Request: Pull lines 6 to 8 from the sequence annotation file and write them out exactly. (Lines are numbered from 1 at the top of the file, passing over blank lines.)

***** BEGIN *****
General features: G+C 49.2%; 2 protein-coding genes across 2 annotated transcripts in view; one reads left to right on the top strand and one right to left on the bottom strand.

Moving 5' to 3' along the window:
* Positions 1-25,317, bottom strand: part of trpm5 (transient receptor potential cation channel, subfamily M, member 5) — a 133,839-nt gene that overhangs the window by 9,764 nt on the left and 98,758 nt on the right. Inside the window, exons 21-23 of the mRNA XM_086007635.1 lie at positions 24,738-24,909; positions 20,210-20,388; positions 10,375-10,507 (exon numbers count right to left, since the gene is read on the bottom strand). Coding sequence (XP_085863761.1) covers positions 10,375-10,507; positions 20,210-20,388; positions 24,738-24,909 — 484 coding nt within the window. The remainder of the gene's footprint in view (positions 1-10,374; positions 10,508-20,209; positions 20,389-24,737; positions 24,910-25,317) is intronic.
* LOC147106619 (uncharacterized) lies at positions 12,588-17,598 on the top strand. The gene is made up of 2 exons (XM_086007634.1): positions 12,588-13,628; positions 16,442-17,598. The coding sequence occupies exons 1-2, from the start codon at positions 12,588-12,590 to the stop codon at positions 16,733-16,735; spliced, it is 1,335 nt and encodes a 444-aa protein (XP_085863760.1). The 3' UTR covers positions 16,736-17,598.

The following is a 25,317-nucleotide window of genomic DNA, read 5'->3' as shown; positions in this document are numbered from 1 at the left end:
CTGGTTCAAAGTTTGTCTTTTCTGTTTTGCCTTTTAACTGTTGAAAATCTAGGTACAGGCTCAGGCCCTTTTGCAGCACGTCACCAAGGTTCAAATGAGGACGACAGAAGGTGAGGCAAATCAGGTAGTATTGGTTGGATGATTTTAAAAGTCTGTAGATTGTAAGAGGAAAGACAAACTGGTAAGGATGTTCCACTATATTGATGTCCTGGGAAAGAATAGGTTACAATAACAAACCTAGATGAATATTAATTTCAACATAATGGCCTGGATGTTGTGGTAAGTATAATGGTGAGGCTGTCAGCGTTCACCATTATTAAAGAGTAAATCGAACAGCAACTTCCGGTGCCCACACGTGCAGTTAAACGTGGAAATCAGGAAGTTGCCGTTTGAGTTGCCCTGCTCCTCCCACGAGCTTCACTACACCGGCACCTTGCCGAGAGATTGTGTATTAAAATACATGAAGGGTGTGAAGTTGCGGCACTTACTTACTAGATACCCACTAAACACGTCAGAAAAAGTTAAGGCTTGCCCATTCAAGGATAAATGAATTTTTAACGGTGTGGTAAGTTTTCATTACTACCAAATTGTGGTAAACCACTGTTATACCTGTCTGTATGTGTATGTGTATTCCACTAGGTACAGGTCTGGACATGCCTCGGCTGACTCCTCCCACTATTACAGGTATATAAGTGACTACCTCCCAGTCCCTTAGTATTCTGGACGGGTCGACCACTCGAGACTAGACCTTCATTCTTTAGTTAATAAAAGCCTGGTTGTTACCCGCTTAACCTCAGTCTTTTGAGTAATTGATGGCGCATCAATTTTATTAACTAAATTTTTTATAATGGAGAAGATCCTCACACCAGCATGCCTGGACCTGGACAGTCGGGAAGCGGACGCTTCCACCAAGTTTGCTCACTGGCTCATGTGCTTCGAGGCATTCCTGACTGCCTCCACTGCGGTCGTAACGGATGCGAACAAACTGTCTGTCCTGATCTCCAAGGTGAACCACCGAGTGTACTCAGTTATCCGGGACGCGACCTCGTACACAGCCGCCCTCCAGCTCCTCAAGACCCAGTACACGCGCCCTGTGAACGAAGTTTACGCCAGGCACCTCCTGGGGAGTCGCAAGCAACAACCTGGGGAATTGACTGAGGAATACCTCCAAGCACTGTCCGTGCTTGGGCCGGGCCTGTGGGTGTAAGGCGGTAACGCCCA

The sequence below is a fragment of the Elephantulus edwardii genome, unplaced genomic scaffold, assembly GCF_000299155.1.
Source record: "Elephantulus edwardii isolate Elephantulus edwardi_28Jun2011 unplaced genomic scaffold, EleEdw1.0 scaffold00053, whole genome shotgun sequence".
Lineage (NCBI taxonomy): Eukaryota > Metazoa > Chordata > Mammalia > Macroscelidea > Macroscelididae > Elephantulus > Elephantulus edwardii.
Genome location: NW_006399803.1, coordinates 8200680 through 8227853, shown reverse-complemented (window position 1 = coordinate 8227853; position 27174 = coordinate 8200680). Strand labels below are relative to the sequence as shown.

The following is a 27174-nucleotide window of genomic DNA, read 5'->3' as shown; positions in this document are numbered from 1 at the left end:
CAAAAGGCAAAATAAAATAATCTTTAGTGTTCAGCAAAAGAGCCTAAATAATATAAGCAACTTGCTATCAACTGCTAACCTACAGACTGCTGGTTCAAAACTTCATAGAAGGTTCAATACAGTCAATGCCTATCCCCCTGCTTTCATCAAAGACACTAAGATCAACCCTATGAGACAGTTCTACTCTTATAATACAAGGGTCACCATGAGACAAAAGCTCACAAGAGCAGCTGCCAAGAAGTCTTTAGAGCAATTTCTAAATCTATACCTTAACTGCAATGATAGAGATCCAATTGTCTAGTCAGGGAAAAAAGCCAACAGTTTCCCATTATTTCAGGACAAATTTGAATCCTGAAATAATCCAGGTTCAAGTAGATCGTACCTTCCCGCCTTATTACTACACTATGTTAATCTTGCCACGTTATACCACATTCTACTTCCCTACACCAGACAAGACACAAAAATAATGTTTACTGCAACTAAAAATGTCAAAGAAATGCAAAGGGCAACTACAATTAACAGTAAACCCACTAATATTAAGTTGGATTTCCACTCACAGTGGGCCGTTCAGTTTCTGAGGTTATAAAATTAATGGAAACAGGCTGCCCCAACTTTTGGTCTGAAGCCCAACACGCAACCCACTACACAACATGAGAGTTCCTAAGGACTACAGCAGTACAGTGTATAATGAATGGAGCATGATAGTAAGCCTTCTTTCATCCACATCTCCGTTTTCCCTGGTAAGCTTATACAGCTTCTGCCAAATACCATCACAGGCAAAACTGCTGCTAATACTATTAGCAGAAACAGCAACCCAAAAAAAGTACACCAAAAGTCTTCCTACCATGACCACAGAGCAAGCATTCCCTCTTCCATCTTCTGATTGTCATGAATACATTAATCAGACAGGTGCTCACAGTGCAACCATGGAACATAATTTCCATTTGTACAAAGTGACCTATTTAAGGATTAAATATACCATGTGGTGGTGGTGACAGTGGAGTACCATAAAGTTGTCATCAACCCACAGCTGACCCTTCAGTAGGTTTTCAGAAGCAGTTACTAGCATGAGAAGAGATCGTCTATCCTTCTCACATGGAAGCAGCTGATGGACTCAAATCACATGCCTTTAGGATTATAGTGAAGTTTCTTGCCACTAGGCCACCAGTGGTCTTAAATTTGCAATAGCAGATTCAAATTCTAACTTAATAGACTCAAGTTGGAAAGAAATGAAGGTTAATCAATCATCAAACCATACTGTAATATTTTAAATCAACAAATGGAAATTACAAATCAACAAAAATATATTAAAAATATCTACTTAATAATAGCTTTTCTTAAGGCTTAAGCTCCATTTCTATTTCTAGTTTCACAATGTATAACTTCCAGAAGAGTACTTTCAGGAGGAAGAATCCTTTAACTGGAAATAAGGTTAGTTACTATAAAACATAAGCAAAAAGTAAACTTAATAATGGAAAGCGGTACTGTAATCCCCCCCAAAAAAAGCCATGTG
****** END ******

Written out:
CTGGTTCAAAGTTTGTCTTTTCTGTTTTGCCTTTTAACTGTTGAAAATCTAGGTACAGGCTCAGGCCCTTTTGCAGCACGTCACCAAGGTTCAAATGAGGACGACAGAAGGTGAGGCAAATCAGGTAGTATTGGTTGGATGATTTTAAAAGTCTGTAGATTGTAAGAGGAAAGACAAACTGGTAAGGATGTTCCACTATATTGATGTCCTGGGAAAGAATAGGTTACAATAACAAACCTAGATGAATATTAATTTCAACATAATGGCCTGGATGTTGTGGTAAGTATAATGGTGAGGCTGTCAGCGTTCACCATTATTAAAGAGTAAATCGAACAGCAACTTCCGGTGCCCACACGTGCAGTTAAACGTGGAAATCAGGAAGTTGCCGTTTGAGTTGCCCTGCTCCTCCCACGAGCTTCACTACACCGGCACCTTGCCGAGAGATTGTGTATTAAAATACATGAAGGGTGTGAAGTTGCGGCACTTACTTACTAGATACCCACTAAACACGTCAGAAAAAGTTAAGGCTTGCCCATTCAAGGATAAATGAATTTTTAACGGTGTGGTAAGTTTTCATTACTACCAAATTGTGGTAAACCACTGTTATACCTGTCTGTATGTGTATGTGTATTCCACTAGGTACAGGTCTGGACATGCCTCGGCTGACTCCTCCCACTATTACAGGTATATAAGTGACTACCTCCCAGTCCCTTAGTATTCTGGACGGGTCGACCACTCGAGACTAGACCTTCATTCTTTAGTTAATAAAAGCCTGGTTGTTACCCGCTTAACCTCAGTCTTTTGAGTAATTGATGGCGCATCAATTTTATTAACTAAATTTTTTATAATGGAGAAGATCCTCACACCAGCATGCCTGGACCTGGACAGTCGGGAAGCGGACGCTTCCACCAAGTTTGCTCACTGGCTCATGTGCTTCGAGGCATTCCTGACTGCCTCCACTGCGGTCGTAACGGATGCGAACAAACTGTCTGTCCTGATCTCCAAGGTGAACCACCGAGTGTACTCAGTTATCCGGGACGCGACCTCGTACACAGCCGCCCTCCAGCTCCTCAAGACCCAGTACACGCGCCCTGTGAACGAAGTTTACGCCAGGCACCTCCTGGGGAGTCGCAAGCAACAACCTGGGGAATTGACTGAGGAATACCTCCAAGCACTGTCCGTGCTTGGGCCGGGCCTGTGGGTGTAAGGCGGTAACGCCCA

The sequence below is a fragment of the Elephantulus edwardii genome, unplaced genomic scaffold, assembly GCF_000299155.1.
Source record: "Elephantulus edwardii isolate Elephantulus edwardi_28Jun2011 unplaced genomic scaffold, EleEdw1.0 scaffold00053, whole genome shotgun sequence".